Tuesday, 23 October 2012

BP partners with Russian dictator Vladimir Putin

The London-based oil and gas company BP has just made the probably biggest mistake in its entire history, when it announced its partnership with Russian dictator Vladimir Putin to oversee the Russian oil industry. BP's chairman was bullish about the deal (according to which BP first sells its 50% shareholding in TNK-BP to Putin's new favourite Rosneft, after which BP intends to use part of the cash to acquire a further stake in Rosneft):

BP's chairman Carl-Henric Svanberg said: "This is an important day for BP. Russia is vital to world energy security and will be increasingly significant in years to come. Russia has also been an important country for us over the past 20 years. Our involvement has moved with the times. TNK-BP has been a good investment and we are now laying a new foundation for our work in Russia.
"Rosneft is set to be a major player in the global oil industry. This material holding in Rosneft will, we believe, give BP solid returns. We consider that this is a deal which will deliver both cash and long term value for BP and its shareholders. It provides us with a sustainable stake in Russia’s energy future and is consistent with our Group strategy.

"Over the coming months we will work hard to complete the transaction and we look forward to the next step of deepening our already strong relationship with Russia.” 

Before sending congratulations to BP's Swedish chairman, it maybe useful to look at what the deal between BP and Putin actually means:

“By signing this deal, the highest levels of the Russian government, up to and including Vladimir Putin, are endorsing BP as the principal western partner of the Russian oil and gas industry,” Molchanov said. “This is a big, big seal of approval for BP by Moscow and it means no other company is going to have access to the corridors of power like BP does.”
Since 2004, Putin has been tightening the government’s grip on the Russian oil sector, moves that made it increasingly difficult for foreign producers to establish or maintain footholds in the country, said William J. Andrews, a fund manager at C.S. McKee & Co. in Pittsburgh. Buying TNK-BP from the London-based producer and the Russian billionaires who own the other half will transfer to Rosneft fields that accounted for about 25 percent of BP’s annual output worldwide.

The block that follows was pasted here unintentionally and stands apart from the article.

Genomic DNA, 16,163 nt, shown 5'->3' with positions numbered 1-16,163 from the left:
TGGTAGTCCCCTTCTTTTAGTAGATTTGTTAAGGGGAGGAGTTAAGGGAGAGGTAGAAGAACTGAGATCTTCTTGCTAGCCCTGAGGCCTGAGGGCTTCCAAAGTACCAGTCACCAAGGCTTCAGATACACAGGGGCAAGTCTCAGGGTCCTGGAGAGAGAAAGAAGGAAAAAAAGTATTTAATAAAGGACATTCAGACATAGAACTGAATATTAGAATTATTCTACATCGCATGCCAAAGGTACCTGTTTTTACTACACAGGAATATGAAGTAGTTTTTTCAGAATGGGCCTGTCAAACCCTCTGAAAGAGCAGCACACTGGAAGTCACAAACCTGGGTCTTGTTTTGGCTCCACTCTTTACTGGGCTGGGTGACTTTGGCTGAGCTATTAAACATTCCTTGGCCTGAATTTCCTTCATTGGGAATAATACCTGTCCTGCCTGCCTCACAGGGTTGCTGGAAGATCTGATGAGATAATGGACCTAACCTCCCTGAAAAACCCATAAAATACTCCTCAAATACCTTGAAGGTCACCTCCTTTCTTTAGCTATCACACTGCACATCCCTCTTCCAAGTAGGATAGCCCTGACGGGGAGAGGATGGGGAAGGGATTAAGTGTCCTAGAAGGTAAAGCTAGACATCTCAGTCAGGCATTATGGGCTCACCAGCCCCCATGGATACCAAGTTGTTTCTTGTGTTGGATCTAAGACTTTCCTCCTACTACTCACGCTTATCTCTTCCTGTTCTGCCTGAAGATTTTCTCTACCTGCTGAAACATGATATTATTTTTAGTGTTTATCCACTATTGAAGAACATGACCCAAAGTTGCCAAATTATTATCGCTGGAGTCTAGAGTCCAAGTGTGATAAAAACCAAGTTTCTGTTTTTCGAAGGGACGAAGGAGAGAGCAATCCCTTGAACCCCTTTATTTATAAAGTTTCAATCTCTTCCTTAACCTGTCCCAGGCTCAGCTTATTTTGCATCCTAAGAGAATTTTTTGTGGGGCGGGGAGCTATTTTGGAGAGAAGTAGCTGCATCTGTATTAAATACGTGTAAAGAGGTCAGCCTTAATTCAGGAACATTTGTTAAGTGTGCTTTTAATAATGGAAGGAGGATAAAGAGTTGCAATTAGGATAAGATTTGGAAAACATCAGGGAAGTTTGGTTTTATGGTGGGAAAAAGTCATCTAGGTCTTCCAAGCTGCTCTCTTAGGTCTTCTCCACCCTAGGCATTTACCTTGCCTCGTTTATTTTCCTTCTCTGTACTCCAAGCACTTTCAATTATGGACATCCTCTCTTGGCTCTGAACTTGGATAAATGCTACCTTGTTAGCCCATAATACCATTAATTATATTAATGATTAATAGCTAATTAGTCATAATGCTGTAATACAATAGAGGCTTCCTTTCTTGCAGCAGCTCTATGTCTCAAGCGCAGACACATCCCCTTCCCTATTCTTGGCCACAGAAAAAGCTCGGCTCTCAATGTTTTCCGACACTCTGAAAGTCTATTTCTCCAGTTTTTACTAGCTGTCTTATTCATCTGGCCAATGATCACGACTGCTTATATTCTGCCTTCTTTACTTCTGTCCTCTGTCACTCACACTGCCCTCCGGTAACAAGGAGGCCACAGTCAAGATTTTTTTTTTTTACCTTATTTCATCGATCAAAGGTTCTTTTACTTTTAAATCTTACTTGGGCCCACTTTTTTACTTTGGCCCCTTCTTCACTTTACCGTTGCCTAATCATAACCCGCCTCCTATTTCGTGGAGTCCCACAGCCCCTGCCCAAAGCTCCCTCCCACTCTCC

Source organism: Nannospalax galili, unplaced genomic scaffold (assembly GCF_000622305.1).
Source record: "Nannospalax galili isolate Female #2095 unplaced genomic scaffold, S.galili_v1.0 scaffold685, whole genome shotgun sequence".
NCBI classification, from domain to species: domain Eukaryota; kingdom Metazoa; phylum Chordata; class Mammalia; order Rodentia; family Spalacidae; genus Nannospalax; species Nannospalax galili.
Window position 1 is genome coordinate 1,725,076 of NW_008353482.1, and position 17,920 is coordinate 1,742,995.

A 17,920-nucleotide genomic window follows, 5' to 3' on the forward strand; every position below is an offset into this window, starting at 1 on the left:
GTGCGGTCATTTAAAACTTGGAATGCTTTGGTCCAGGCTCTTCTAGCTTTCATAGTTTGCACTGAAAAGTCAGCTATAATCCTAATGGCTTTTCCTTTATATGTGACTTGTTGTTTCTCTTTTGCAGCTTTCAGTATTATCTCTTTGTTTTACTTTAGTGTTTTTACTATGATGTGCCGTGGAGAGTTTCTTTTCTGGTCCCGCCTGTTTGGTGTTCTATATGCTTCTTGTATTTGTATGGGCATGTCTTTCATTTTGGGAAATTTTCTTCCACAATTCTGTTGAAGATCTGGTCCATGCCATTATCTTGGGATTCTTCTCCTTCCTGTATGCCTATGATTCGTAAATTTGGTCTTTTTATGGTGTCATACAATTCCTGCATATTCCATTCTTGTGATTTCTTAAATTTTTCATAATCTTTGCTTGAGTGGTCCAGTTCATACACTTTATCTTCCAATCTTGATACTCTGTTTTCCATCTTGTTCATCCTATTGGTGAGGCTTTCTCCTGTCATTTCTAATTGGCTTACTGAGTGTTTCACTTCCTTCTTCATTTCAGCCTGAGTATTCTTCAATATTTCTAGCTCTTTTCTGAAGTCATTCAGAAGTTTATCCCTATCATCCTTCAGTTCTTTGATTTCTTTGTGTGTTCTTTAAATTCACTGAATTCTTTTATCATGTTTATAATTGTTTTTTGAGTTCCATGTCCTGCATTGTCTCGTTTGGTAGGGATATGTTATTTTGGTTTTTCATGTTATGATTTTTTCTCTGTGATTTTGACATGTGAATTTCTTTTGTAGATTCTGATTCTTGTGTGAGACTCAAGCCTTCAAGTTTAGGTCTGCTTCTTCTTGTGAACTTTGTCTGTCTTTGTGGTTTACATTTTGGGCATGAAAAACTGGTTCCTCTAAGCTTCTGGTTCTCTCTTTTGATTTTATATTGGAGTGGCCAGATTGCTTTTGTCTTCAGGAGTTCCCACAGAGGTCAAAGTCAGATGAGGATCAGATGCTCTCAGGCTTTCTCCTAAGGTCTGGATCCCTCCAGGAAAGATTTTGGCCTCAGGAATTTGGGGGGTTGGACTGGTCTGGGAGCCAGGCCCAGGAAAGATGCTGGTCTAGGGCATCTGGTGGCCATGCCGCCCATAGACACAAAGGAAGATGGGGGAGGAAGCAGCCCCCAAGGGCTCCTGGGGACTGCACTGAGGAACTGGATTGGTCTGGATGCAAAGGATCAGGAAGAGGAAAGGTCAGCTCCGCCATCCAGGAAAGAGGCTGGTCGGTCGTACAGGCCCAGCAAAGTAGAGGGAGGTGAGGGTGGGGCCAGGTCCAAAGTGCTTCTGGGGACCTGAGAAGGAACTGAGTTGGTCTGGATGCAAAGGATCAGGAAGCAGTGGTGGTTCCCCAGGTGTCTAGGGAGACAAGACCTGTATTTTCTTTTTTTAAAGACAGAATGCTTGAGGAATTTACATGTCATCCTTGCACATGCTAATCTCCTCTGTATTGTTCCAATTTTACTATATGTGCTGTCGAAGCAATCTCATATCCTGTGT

“The Russians are nationalistic and are going to keep the oil reserves for themselves,” said Andrews, who helps manage $14 billion. “They don’t really have a legal system or a political system. It’s a dictatorship.”

Read the entire article here

The big danger for BP and its shareholders is that deals done with dictators (like Putin) are an extremely risky business. For some strange reason, Svanberg and his cronies appear to want to forget what happened just a year ago:

"Black-clad special forces raided BP's Moscow offices on Wednesday, deepening the British company's problems in Russia after its attempts to salvage an oil exploration agreement in the Russian Arctic collapsed.

The raid, a day after ExxonMobil signed a deal giving it access to fields BP had hoped to develop, was ordered to let bailiffs search for documents in a legal battle over BP's failed bid to partner Russia in the Arctic, a spokeswoman said.

But BP, which has a long history of problems in Russia, denounced the raid and said it feared the search could continue for the rest of this week.

"It is our opinion that the court order under which ... court bailiffs are now in our office has no legal grounds. The office's work has been paralyzed," BP Russia President Jeremy Huck was quoted as saying by Interfax news agency.

"We see these actions as pressure on BP's operations in Russia," he said."
No, instead of congratulating Svanberg and BP, we should send our best wishes to the other major oil companies, which now are without access to the corridors of Putin's power. That lack of access to a dictator will in the end be a blessing to these companies, who will be able to profit when the dictator is gone. And besides, in the age of the shale gas revolution, Russian oil is less interesting than most people thought just a couple of years ago. 

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